10. @Lane: I am disturbed to say that picture actually does bear some resemblance to Ginia and I, other than her winning. Whatever the game on the screen is, its not The Sims, which is the only thing she could beat me at :3

    Also, the people you see on a daily basis are law twats. I can’t go to the SO’s law school without being annoyed by the self-righteous assholes that seem to make up the majority of the student and faculty. They’re snotty and rude and disagree with everything you say because it didn’t come from their lips. So you wanting to hang out with your guildmates over than your real-life people is understandable.

    @SN: Everyone has that one good-for-nothing friend that sits at home in Mommy’s basement doing nothing but playing games all day, with no ambitions to go to school or work or to have any semblance of a social life. If we were to feel obligated to hang out online with that person, then yeah, the social components could cross the boundary from good fun to counterproductive.

    @Lusipurr: We love you and you don’t fit into the above two paragraphs at all <3

  11. -Well that’s precisely the type of person we’re talking about. Obviously there are many WoW players with the discipline to set for themselves reasonable boundaries, but Blizzard games seem to be overrepresented in the gormless recluse addict category.

    The games seem uncannily efficient at attracting and ensnaring this type of person. Now, I’m not actually saying that Blizzard games are the root cause of game addiction (this defect was probably inherent to the addict’s personality to begin with), but I am saying that Blizzard are pros at targeting their games toward this demography.

  12. @Jenifer I guess I’ll beat SN to it: of course the game on screen isn’t the Sims. You said a GAME. The Sims is not a game.

    And Kotick really is just TRYING to make gamers hate him at this point. He’s either a flaming fuckwad or a brilliant troll.

  13. -WoW does have the most addicts. it has the most people. the percentage of addicts to normal players is most likely the same but WoW has millions of players so statistically speaking the majority of MMO addicts will be playin WoW. that’s all it is.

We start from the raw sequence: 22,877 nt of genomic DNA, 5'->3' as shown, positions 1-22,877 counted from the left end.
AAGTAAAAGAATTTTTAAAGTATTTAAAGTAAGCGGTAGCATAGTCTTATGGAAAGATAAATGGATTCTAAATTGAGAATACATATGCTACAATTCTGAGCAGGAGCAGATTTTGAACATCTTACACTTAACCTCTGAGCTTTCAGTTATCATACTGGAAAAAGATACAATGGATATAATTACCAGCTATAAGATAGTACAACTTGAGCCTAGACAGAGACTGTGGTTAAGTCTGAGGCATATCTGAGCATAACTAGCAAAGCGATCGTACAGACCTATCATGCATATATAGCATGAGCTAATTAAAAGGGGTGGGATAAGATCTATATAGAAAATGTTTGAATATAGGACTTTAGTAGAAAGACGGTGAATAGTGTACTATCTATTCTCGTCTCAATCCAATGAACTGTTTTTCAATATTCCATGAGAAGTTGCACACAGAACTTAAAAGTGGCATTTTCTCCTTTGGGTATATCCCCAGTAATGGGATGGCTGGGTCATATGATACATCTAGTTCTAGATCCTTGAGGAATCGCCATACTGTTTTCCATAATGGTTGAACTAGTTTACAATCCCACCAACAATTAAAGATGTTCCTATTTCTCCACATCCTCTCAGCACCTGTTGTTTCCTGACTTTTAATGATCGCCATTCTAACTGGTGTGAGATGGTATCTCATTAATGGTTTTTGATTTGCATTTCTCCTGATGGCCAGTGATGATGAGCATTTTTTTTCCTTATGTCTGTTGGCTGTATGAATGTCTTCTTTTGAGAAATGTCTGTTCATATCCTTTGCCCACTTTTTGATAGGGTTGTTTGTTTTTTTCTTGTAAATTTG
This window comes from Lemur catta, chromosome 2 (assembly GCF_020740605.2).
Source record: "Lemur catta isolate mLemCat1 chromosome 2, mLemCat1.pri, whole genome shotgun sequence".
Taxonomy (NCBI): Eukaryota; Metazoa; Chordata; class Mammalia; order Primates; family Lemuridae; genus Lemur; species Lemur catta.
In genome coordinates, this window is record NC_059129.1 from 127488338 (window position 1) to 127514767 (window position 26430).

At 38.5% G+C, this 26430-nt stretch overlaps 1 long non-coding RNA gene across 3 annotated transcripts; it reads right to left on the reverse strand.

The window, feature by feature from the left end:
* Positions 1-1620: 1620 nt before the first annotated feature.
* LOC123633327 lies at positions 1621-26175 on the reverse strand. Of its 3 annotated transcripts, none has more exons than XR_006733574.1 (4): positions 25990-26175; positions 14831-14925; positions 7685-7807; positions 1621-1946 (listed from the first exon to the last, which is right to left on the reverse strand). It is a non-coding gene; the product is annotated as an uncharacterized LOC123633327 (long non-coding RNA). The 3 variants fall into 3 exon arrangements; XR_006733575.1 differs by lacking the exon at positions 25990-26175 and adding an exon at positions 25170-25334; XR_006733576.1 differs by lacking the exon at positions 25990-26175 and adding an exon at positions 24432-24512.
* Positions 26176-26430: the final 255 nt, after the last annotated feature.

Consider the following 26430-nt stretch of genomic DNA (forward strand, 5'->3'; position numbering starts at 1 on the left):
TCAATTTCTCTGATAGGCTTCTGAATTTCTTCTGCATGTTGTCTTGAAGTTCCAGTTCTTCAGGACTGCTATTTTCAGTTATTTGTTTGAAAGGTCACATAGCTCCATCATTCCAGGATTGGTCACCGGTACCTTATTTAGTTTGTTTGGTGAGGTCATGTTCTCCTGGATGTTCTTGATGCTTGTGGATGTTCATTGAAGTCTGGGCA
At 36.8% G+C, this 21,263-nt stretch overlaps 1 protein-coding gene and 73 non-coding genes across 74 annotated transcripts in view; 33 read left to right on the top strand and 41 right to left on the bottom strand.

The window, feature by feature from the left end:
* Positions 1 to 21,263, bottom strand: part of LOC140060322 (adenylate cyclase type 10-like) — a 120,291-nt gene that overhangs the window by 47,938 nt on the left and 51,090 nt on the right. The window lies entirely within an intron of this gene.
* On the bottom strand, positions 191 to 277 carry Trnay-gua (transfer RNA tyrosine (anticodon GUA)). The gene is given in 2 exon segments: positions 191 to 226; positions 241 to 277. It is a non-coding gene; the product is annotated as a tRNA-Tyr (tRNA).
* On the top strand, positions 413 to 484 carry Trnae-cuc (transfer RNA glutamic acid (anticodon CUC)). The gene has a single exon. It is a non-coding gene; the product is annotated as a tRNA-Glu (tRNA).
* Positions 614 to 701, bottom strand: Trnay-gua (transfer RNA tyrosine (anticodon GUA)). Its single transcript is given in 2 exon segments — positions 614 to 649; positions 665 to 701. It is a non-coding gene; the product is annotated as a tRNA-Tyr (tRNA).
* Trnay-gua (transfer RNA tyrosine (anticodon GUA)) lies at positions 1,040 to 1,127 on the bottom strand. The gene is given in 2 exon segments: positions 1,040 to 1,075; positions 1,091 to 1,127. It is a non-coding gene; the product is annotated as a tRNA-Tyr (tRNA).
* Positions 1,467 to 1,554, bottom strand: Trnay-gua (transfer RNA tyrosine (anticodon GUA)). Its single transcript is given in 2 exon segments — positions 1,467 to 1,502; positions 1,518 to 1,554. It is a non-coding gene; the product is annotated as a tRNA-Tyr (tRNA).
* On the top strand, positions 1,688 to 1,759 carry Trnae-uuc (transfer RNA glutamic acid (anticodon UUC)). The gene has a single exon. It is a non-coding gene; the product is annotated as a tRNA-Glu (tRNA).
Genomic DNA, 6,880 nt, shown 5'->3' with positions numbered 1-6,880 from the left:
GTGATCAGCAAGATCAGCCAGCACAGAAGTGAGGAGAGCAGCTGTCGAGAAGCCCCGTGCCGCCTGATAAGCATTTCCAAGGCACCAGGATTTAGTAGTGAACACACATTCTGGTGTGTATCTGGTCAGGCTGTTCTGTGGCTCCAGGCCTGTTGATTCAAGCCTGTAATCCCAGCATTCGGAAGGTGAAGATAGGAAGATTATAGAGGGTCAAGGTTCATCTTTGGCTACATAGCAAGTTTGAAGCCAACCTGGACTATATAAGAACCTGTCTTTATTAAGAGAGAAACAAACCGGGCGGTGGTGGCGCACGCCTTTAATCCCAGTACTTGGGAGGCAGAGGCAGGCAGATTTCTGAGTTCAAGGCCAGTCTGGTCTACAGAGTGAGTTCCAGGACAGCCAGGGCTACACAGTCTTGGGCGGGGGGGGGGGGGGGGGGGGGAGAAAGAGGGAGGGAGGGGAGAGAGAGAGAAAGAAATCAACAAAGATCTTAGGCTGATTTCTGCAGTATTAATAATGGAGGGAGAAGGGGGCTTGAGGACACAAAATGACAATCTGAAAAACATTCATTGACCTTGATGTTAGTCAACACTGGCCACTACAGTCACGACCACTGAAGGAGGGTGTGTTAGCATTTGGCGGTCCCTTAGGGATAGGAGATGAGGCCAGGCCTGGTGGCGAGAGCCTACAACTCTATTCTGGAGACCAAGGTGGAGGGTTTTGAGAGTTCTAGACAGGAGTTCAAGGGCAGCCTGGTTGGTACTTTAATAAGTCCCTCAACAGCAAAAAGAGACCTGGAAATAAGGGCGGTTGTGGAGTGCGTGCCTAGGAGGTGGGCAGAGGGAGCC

-… it does look like Jenifer and Ginia…

    @Jenifer – didn’t you already use that first picture? and quote?

  14. Of course not!

    I did but it was for April 1st so you can’t see the original so go suck a cock :D

  15. WTF, it does look like them.

    That’s some fucked up shit right there.

  16. @Jenifer/Lane: The obvious solution is to leave the law profession entirely. I love all my co-workers!

  17. Also, upon further examination of the Jenifer vs. Ginia picture, why is there the end of a coat hanger protruding from Ginia’s midsection and hooking onto Jenifer’s panties? Apparently Ginia is a cyborg.

  18. I love all my coworkers too, but that’s probably because they’re small and furry with very few needs and can’t communicate and thus can’t complain. Shame I have to leave them in a few weeks.

    And yeah, I noticed it too but ignored it. I think the artist intended to draw the blonde with a hook pulling the panties off, but then decided to just draw both her hands on the controller but forgot to remove it? Or Ginia is a cyborg.

  19. Only in Japan! No really, Ginia and I secretly ran away together for Japan and she made her cyborg friends fill in here while we played strip video games.

Comments are closed.